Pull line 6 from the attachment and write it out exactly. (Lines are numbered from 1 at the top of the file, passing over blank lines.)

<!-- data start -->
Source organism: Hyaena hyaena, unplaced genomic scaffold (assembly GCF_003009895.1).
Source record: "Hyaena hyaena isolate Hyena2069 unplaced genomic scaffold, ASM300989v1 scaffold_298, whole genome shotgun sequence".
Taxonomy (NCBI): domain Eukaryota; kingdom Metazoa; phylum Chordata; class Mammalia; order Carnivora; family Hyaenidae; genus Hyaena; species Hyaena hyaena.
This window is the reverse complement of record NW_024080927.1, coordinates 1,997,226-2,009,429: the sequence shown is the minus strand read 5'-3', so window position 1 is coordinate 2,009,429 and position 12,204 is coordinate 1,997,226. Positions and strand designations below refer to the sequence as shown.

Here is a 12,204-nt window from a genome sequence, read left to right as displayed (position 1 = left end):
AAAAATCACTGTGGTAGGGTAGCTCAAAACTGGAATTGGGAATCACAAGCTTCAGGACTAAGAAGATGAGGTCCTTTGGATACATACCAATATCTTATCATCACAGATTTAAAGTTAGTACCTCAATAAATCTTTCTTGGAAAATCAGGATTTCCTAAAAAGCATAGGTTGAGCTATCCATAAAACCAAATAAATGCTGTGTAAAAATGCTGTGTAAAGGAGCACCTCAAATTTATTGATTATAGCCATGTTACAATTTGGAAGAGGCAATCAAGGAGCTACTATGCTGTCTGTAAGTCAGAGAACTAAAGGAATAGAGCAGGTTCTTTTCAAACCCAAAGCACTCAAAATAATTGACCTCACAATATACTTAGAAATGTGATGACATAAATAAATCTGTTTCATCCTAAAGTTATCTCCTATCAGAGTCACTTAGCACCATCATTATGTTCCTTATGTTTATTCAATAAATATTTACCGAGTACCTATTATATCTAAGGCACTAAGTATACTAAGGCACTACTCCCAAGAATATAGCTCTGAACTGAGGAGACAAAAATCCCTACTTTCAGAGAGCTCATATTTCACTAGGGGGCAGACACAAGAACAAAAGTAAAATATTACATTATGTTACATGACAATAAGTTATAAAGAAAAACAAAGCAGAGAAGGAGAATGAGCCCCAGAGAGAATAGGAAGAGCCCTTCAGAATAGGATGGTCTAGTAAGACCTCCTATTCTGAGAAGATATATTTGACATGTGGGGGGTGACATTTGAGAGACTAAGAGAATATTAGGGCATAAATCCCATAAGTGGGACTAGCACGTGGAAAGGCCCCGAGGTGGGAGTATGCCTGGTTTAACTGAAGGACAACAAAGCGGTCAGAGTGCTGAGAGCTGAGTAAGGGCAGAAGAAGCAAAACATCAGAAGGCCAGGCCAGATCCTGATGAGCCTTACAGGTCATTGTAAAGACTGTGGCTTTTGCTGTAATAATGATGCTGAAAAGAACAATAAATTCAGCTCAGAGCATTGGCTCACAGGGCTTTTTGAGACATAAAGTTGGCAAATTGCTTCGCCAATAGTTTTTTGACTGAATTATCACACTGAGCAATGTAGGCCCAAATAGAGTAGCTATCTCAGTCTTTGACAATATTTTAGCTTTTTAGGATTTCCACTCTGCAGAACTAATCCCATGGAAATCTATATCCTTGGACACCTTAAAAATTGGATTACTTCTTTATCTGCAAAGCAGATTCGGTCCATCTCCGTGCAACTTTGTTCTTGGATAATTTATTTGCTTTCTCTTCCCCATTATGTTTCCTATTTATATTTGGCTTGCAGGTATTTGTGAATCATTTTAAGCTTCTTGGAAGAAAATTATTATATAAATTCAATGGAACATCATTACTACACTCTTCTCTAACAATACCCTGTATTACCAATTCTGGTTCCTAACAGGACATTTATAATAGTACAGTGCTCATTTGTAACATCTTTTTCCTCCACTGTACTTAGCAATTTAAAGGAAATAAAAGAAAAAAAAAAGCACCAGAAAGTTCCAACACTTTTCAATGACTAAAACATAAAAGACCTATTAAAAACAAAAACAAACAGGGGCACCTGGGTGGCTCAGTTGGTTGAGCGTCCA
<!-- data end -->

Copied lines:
AAAAATCACTGTGGTAGGGTAGCTCAAAACTGGAATTGGGAATCACAAGCTTCAGGACTAAGAAGATGAGGTCCTTTGGATACATACCAATATCTTATCATCACAGATTTAAAGTTAGTACCTCAATAAATCTTTCTTGGAAAATCAGGATTTCCTAAAAAGCATAGGTTGAGCTATCCATAAAACCAAATAAATGCTGTGTAAAAATGCTGTGTAAAGGAGCACCTCAAATTTATTGATTATAGCCATGTTACAATTTGGAAGAGGCAATCAAGGAGCTACTATGCTGTCTGTAAGTCAGAGAACTAAAGGAATAGAGCAGGTTCTTTTCAAACCCAAAGCACTCAAAATAATTGACCTCACAATATACTTAGAAATGTGATGACATAAATAAATCTGTTTCATCCTAAAGTTATCTCCTATCAGAGTCACTTAGCACCATCATTATGTTCCTTATGTTTATTCAATAAATATTTACCGAGTACCTATTATATCTAAGGCACTAAGTATACTAAGGCACTACTCCCAAGAATATAGCTCTGAACTGAGGAGACAAAAATCCCTACTTTCAGAGAGCTCATATTTCACTAGGGGGCAGACACAAGAACAAAAGTAAAATATTACATTATGTTACATGACAATAAGTTATAAAGAAAAACAAAGCAGAGAAGGAGAATGAGCCCCAGAGAGAATAGGAAGAGCCCTTCAGAATAGGATGGTCTAGTAAGACCTCCTATTCTGAGAAGATATATTTGACATGTGGGGGGTGACATTTGAGAGACTAAGAGAATATTAGGGCATAAATCCCATAAGTGGGACTAGCACGTGGAAAGGCCCCGAGGTGGGAGTATGCCTGGTTTAACTGAAGGACAACAAAGCGGTCAGAGTGCTGAGAGCTGAGTAAGGGCAGAAGAAGCAAAACATCAGAAGGCCAGGCCAGATCCTGATGAGCCTTACAGGTCATTGTAAAGACTGTGGCTTTTGCTGTAATAATGATGCTGAAAAGAACAATAAATTCAGCTCAGAGCATTGGCTCACAGGGCTTTTTGAGACATAAAGTTGGCAAATTGCTTCGCCAATAGTTTTTTGACTGAATTATCACACTGAGCAATGTAGGCCCAAATAGAGTAGCTATCTCAGTCTTTGACAATATTTTAGCTTTTTAGGATTTCCACTCTGCAGAACTAATCCCATGGAAATCTATATCCTTGGACACCTTAAAAATTGGATTACTTCTTTATCTGCAAAGCAGATTCGGTCCATCTCCGTGCAACTTTGTTCTTGGATAATTTATTTGCTTTCTCTTCCCCATTATGTTTCCTATTTATATTTGGCTTGCAGGTATTTGTGAATCATTTTAAGCTTCTTGGAAGAAAATTATTATATAAATTCAATGGAACATCATTACTACACTCTTCTCTAACAATACCCTGTATTACCAATTCTGGTTCCTAACAGGACATTTATAATAGTACAGTGCTCATTTGTAACATCTTTTTCCTCCACTGTACTTAGCAATTTAAAGGAAATAAAAGAAAAAAAAAAGCACCAGAAAGTTCCAACACTTTTCAATGACTAAAACATAAAAGACCTATTAAAAACAAAAACAAACAGGGGCACCTGGGTGGCTCAGTTGGTTGAGCGTCCA